The word of the day is “veil.” In our reading of 2 Corinthians 3:12-18, St. Paul contrasts the clarity of our vision of Christ with the reading of the Law of Moses. The Apostle writes, “But even to this day, when Moses is read, a veil lies on their hearts. Nevertheless, when one turns to the Lord, the veil is taken away” (vs. 13-14).
The key to the passage is its controlling metaphor, the image of the veil. Paul refers to the time when Moses came down from Mt. Sinai with the Tables of the Law (Exodus 34:29-35). When Moses spoke to the Israelites, his face shown with the Glory of God. But the people were afraid to approach him (vs. 30). Consequently, Moses put a veil over his face as he gave the divine commandments to the Israelites. He took the veil off when he conversed with God and put it on to speak to the people.
The Veil Hid the Fading Glory
Why did he do it? In our reading, Paul seems to comment on the Septuagint (Greek) version of Exodus 34:33. It reads, “when he ceased speaking, he put a veil on his face.” In today’s passage, Paul interprets this statement to mean that Moses covered his face so that the people could not see the fading glory of “what was passing away” (vs. 13).
Paul continues that “to this day,” when the Old Covenant (Old Testament) is read, there is a veil that covers the hearts of nonbelievers. They can neither see the Glory of God revealed in it nor that its divine splendor is vanishing.
The Veil Removed
But, now, in the New Covenant, Paul states that when people turn to the Lord, that veil is removed. The Orthodox Study Bible notes that here “Paul is transforming the understanding of one God, the Lord, in the Old Covenant, into Jesus’ revelation of one God in three Persons, each of which is the Lord, in the New Covenant (OSB fn. on 3:16-18). Thus, we can say that when believers look to the Father and the Son “in the power of the Holy Spirit” (OSB fn. 3:17), the veil is removed. Their eyes are opened to the glorious revelation of God. The light of the Gospel of the Glory of Christ shines on them (vs. 4:4).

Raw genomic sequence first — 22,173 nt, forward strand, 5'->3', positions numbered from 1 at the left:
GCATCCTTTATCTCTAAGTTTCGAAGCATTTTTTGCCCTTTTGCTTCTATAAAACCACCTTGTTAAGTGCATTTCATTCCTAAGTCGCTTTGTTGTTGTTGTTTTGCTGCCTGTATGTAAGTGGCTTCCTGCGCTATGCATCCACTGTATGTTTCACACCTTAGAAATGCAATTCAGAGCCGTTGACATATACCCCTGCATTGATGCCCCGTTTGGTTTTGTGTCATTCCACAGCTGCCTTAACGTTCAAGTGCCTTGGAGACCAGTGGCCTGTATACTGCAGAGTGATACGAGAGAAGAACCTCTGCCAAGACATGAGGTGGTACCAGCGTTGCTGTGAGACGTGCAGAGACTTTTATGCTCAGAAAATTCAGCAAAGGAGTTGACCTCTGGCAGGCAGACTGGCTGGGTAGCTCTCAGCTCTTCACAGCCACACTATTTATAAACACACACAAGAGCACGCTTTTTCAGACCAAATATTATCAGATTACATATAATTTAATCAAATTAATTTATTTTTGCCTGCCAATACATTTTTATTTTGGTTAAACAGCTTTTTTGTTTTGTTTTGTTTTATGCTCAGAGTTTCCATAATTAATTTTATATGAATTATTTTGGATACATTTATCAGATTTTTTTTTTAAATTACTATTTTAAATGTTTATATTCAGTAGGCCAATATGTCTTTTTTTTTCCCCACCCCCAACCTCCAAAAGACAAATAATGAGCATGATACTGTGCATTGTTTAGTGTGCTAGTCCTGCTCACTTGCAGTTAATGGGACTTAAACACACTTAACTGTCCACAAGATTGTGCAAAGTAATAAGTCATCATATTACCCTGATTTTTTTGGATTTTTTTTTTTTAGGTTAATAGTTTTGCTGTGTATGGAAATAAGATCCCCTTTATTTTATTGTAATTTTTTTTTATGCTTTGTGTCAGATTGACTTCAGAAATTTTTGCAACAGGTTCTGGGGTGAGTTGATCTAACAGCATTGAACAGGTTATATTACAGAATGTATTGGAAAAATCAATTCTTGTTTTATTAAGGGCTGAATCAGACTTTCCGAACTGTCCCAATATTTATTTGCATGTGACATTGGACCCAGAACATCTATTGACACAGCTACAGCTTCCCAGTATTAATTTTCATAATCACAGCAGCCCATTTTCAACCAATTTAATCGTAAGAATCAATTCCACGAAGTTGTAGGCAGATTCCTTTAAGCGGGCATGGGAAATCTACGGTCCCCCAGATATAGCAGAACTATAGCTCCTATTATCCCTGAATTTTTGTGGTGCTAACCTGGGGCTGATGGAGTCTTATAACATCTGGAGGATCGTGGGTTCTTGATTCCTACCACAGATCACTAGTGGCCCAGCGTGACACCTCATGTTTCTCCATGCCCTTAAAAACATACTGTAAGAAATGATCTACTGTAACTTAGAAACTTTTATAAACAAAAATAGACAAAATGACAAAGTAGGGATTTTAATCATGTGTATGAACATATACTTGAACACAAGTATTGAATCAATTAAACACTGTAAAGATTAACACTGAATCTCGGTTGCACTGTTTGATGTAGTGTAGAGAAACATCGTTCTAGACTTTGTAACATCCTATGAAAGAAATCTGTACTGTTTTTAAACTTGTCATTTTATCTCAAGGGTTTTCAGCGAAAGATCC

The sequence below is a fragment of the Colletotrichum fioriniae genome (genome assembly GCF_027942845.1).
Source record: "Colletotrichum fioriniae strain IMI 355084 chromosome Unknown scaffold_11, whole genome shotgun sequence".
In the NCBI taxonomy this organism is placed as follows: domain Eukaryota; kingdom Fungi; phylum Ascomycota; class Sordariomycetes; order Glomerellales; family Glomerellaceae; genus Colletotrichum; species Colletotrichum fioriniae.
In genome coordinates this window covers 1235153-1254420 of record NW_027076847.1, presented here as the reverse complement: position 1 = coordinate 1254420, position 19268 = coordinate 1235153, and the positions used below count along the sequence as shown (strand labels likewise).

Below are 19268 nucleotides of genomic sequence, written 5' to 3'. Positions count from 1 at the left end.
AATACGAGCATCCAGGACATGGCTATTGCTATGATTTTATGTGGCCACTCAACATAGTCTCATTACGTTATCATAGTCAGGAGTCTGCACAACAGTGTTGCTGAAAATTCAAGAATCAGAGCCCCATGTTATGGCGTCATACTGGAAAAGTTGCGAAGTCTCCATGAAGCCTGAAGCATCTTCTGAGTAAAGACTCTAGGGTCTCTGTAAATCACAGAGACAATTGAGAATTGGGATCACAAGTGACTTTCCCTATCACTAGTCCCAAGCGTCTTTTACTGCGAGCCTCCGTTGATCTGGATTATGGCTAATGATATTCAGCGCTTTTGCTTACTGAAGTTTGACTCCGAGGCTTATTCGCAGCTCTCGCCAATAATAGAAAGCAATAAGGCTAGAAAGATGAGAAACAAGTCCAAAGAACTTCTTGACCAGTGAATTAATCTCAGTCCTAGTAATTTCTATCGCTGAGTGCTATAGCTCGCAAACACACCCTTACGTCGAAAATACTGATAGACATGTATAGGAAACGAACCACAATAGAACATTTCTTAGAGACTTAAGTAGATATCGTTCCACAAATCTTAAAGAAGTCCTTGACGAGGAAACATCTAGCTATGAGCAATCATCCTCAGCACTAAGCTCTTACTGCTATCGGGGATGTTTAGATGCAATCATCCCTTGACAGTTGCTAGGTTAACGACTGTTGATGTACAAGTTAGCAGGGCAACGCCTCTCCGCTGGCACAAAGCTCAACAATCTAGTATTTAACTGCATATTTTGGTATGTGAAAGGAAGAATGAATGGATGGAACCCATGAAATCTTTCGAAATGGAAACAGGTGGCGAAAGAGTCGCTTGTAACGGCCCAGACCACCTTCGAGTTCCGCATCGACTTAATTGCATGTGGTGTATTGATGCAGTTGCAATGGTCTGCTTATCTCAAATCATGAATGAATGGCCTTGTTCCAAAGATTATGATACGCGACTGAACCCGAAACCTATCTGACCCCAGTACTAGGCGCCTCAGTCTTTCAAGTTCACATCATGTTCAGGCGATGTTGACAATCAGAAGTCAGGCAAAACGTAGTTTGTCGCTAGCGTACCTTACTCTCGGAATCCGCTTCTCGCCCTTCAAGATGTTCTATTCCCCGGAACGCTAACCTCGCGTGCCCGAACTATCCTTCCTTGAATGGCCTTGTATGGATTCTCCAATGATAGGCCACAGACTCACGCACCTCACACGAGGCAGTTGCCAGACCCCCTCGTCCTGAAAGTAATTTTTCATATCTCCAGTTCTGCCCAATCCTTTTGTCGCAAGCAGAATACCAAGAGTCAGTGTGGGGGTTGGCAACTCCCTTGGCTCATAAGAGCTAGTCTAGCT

Beholding as in a Mirror
Paul goes on that when the veil hiding the revelation of God is removed, we see “as in a mirror.” The root of this word refers not merely to looking but to watching. In other words, we behold the Glory of the Lord as if gazing into a mirror (Strong’s #3700, 180).
Paul uses the same metaphor in 1 Corinthians when he writes, “Now we see in a mirror dimly but then face to face” (1 Cor. 13:12). But this passages uses this image in a different way than the first. How can we understand the two different meanings? To answer we note that the ancients at this time made mirrors of polished metal. In such devices, they saw “dimly.” The image was obscure or indistinct (Strong’s 135, 8), for the image was not exact.
Here is the sense of “seeing in a glass darkly.” However, the polished metal of an ancient mirror gave a reflection a special glow. In this sense, Paul’s emphasis is not on the clarity of the image but its splendor. He is saying that we see the Glory of God as if it were an image in a shining mirror.
In our reading, the primary thought is that Jesus Christ is the image of God. The Book of Hebrews elaborates that the Son of God is “the brightness of His [God’s] glory and the express image of His person (Hebrews 1:3). A secondary idea, though, is that “we are being transformed into the same image from glory to glory…” (vs. 18). We are reflections of Christ. In Romans, Paul repeats the same thought. “For whom he foreknew, He also predestined to be conformed to the image of His Son… (Romans 8:29). Thus, by the renewing power of the Spirit, we are becoming what we behold. We are being refashioned in the image of Christ our Lord.
Besides these insights, our reading also gives us the explicit warrant to interpret the Old Testament in the light of the Gospel of Christ. Furthermore, this passage expresses the hope of our ultimate destiny. It is the promise that the image of God will be fully restored in us. According to our reading, we look forward to our transformation into the image of Christ, who is the exact image of God. The Epistle of 1 John states, “…when He is revealed, we shall be like Him for we shall see Him as He is. To be clear, it would be better to say, “we shall be like Him because we will see Him as He is.” This is is in line with Paul’s teaching that we will go from glory to glory, for the glory of Christ that we behold “face-to-face” ( 1 Cor. 13:12) will change us into the shining reflection of His Glory.